George R R Martin talks about two archetypes for writers: Gardeners and Architects. The architect will plan and plot their story, knowing what happens to who from beginning to end before ever writing a single word. The gardener however will go in blind, knowing only the barest of details and discover the story as the write.
In truth, most writers sit somewhere between these two polar opposites. But the approaches are so vastly different that people usually identify with one extreme or the other.
I’ve always thought myself a gardener, although one that does a lot of thinking. I will have a good idea of the milestones of the story and the overall arcs of both character and story, but anything inbetween is up for grabs.

Back in November I decided try an experiment in discovery writing, where I would attempt to write a novel I had only the most basic of ideas about and see if I could flesh it out as I went along.
The book, Gods of the Old Frontier went relatively well. Despite it being quite a tumultuous time, I kept plodding away at it on and off. The problem was that I wrote the piece I knew and then promptly veered into a massive flashback. As that flashback passed 20,000 words and approached 30,000 with no sign of ending I became increasingly worried. I could see the flashback’s relevance to the character but not to the story. It became more and more likely that the flashback would be cut… and that seemed like an awful waste of time and effort.
There was also the little thing how my environment kept making changes to the story. Real life was getting in the way but you really want to stop it from changing the course of the story. In discovery writing I felt that more than ever where I could see tone and themes changing before my eyes.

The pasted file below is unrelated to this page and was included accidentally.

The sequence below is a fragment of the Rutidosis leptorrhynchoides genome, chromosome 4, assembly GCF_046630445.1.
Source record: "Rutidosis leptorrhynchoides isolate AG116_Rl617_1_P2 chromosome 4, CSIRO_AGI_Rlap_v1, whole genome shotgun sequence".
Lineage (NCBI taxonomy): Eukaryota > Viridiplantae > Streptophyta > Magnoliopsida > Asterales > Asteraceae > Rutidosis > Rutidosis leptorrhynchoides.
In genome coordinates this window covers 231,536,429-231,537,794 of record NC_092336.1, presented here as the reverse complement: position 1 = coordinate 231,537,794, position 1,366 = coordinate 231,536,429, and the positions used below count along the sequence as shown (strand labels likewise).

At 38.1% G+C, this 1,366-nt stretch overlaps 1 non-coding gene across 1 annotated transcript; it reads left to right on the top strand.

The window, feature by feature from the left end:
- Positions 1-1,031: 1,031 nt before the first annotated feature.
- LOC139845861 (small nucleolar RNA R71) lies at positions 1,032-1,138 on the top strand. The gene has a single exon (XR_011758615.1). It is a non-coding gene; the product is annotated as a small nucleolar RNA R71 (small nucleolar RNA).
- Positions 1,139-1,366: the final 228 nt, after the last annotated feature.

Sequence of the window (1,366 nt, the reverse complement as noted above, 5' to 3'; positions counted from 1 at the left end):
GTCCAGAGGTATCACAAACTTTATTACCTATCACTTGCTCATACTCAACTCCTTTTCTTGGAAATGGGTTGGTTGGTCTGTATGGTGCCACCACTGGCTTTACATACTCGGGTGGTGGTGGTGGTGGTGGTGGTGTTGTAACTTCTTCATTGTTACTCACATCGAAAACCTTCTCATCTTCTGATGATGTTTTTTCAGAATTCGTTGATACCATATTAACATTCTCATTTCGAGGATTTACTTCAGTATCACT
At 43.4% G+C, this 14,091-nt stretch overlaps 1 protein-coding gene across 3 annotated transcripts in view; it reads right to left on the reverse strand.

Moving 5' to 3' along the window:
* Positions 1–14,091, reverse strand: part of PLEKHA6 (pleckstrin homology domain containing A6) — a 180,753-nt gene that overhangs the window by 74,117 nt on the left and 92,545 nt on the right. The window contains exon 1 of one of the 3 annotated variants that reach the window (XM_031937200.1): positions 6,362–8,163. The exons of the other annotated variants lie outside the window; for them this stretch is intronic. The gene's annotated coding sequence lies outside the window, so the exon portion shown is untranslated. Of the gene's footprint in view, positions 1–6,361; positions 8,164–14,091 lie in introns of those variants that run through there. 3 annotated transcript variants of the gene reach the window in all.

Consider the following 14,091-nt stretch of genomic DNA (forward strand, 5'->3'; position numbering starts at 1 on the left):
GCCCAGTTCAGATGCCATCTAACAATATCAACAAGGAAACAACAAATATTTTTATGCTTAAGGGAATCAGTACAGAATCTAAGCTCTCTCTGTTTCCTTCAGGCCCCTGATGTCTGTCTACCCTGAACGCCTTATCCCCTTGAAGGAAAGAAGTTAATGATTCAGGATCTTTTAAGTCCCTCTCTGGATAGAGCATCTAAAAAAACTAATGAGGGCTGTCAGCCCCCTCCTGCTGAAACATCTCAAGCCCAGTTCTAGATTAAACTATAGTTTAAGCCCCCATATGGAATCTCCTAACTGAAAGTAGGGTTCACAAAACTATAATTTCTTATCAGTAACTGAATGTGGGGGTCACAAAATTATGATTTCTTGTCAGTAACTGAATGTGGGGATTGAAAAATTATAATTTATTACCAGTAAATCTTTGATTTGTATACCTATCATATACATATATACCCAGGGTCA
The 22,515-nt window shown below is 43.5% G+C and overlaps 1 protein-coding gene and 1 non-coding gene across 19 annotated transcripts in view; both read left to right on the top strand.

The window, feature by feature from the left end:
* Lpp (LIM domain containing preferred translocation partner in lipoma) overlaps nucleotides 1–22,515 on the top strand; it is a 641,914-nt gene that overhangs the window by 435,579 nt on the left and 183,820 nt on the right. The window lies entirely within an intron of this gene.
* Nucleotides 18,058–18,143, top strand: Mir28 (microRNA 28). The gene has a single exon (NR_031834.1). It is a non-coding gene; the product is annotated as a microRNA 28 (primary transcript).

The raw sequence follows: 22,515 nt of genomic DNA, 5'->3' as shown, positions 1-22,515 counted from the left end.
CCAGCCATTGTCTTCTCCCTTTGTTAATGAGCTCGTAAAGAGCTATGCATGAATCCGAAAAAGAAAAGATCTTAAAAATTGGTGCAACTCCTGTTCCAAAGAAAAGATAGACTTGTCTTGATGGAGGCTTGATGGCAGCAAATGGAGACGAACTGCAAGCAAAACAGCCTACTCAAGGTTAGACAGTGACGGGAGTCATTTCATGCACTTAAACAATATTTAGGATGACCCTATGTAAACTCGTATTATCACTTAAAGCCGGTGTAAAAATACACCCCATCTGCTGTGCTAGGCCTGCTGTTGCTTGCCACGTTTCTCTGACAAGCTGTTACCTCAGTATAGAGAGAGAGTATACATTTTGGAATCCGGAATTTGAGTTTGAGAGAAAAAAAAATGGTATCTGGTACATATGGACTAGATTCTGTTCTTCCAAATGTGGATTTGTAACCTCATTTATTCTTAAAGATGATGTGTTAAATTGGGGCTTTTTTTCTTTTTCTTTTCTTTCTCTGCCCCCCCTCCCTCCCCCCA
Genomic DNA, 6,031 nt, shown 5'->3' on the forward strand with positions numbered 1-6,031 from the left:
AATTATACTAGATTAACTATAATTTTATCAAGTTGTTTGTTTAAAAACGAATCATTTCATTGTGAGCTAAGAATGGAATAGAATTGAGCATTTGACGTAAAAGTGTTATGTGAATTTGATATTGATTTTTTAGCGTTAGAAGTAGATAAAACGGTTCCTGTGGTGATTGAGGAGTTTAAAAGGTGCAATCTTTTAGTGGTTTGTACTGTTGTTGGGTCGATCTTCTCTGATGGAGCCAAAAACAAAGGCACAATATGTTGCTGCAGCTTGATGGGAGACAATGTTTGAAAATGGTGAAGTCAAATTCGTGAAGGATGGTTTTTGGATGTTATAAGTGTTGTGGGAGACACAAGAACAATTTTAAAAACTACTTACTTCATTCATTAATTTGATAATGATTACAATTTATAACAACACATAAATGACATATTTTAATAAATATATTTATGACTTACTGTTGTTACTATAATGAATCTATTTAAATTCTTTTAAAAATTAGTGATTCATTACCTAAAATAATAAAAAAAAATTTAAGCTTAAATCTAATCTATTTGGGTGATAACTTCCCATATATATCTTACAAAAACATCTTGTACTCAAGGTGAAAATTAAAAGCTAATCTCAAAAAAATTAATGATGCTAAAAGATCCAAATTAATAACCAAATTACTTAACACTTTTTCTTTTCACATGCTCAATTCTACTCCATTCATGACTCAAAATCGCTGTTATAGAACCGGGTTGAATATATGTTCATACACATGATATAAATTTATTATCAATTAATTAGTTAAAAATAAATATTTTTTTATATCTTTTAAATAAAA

With a new job and a new move looming, I put the project of nearly 60,000 words on the shelf. I hated doing it, I still love the concept but felt the writing process was all wrong. It needs more work done before I start writing it. But still, it was an experiment for me to conduct whilst shipping my completed novel to agents.
The process has also made me more aware of discovery writing in novels. There’s something about the change in the story beats that signal it to me, and I’ve come to realise that in general I’m not a big fan of discovery novels. That’s going to be put to the test soon as a novel I’ve been really looking forward to, a novel by a friend no less, makes use of it. So I guess I’ll get to see how general my dislike of the process is.
For me, my next project will be planned out. I’m probably wanting to go too much the other way, but I wrote Refugee with a very strict plan so I know what I’m letting myself in for.